The Pope reflects that Jesus Christ for most of the years of his life on earth performed manual work at the carpenter’s bench. The Pope explains that this is the most eloquent expression of the “Gospel of work.” The value of work is not primarily the kind of work being done but the fact that the one who is doing it is a person (LE 6). The Pope is emphatic throughout the encyclical that the primary basis of the value of work is man himself, who is its subject and never its object (LE 6).

In the course of their studies, our students and children will at times become tired of learning, and getting them into learning mode day in and day out can be a challenge. It is at these moments we must challenge ourselves to reflect on the value we place on human work and ask ourselves if we see the good in daily work.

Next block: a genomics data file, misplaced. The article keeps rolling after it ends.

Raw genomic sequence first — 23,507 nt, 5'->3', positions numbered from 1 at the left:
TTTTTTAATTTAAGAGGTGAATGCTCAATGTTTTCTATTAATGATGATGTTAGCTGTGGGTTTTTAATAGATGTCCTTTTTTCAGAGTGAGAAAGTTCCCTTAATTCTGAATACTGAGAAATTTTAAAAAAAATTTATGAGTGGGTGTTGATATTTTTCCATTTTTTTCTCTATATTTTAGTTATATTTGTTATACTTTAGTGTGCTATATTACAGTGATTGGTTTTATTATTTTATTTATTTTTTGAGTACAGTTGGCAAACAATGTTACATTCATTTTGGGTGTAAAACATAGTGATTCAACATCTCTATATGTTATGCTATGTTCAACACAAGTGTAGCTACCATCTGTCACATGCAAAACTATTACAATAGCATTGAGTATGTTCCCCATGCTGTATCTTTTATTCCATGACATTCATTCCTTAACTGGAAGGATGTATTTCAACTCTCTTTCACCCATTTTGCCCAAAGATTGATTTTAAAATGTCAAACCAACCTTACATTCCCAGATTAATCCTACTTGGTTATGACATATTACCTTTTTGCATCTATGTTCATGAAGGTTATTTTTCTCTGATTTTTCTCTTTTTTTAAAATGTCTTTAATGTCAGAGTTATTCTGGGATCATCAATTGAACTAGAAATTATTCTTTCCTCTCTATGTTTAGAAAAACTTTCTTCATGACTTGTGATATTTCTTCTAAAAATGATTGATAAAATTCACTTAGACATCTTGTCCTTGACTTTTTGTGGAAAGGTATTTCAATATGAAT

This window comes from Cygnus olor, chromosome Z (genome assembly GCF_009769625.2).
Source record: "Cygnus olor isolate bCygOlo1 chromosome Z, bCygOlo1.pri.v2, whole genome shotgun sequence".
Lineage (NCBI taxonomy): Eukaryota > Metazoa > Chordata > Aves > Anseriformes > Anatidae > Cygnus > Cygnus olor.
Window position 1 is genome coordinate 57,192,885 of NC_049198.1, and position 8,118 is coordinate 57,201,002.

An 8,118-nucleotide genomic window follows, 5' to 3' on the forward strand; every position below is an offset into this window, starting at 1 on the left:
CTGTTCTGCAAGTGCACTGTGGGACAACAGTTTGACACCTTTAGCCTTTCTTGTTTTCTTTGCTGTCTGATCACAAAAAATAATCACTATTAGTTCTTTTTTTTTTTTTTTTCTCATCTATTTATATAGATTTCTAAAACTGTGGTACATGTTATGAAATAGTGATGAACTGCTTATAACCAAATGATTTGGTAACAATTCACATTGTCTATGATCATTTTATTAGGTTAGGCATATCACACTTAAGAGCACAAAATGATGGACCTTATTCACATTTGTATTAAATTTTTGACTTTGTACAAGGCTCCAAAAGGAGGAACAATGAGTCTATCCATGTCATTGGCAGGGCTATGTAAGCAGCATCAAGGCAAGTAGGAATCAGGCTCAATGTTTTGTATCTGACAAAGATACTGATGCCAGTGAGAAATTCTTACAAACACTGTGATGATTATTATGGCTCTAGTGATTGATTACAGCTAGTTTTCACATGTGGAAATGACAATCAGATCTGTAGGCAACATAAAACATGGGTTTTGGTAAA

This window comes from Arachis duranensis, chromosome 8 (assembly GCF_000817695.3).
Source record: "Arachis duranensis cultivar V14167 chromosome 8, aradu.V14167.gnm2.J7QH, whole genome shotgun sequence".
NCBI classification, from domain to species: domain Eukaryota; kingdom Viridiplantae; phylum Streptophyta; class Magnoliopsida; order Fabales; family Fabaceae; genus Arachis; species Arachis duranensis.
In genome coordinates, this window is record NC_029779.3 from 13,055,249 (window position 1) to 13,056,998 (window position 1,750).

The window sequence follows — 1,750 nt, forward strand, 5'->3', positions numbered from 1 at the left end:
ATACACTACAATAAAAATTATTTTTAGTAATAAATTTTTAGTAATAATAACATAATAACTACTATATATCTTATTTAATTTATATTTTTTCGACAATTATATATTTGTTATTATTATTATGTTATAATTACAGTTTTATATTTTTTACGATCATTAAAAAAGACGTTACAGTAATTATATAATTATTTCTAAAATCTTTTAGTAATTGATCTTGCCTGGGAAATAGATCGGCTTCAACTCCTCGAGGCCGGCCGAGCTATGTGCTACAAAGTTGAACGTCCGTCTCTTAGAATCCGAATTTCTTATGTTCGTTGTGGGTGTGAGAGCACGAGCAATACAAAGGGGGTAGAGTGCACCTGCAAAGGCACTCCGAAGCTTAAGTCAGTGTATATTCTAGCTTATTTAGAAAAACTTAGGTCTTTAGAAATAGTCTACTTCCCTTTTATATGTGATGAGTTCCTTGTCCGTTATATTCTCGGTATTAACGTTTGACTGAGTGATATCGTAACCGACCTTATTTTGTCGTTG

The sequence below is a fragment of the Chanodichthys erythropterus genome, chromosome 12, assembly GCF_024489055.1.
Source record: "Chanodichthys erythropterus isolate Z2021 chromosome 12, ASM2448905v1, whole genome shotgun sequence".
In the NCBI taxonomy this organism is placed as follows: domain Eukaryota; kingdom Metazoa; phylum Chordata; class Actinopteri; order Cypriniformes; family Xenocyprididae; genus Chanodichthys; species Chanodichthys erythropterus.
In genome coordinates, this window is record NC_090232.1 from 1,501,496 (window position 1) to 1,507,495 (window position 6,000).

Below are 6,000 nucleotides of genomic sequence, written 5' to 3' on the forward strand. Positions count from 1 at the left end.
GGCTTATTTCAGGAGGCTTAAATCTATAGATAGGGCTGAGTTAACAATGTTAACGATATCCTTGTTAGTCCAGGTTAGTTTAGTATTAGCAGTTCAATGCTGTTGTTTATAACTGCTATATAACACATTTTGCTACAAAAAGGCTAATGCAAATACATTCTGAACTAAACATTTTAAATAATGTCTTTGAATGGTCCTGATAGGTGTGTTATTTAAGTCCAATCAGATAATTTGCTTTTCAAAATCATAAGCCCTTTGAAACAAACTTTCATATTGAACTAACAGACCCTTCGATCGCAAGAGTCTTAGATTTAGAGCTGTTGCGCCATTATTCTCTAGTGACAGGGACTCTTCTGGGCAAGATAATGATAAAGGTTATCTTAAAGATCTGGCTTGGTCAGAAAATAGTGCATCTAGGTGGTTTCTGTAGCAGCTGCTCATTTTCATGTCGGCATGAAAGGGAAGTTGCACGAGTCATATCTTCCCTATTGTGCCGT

If children perceive that work is drudgery for their parents, it becomes infinitely more difficult to engage them in the learning process. However, if work is seen as a good and something that was not foreign even to our Savior Jesus Christ, the potential for incredible learning and schooling now becomes present. Learning and studying in essence helps make us more and more the people that Christ is calling us to be.

The Pope completes this section on work being a good worker by citing St Thomas Aquinas and Aquinas’ view that work is not only good in that it is something useful or to enjoy, but that work is also good as being something worthy, something that corresponds with man’s dignity that expresses this dignity and increases it. In his personalistic prose, John Paul states that through his work man not only transforms nature but also achieves fulfillment as a human being and indeed in a sense becomes more of a human being (LE 9).

Lesson #2 There is an Order to Creation

One of the errors of modern philosophy is a wholesale rejection of a priority in creation. All of creation is good because it was made by our Almighty Father, but only human beings were made in the image and likeness of God. This is a fundamental theological point that John Paul makes throughout this encyclical.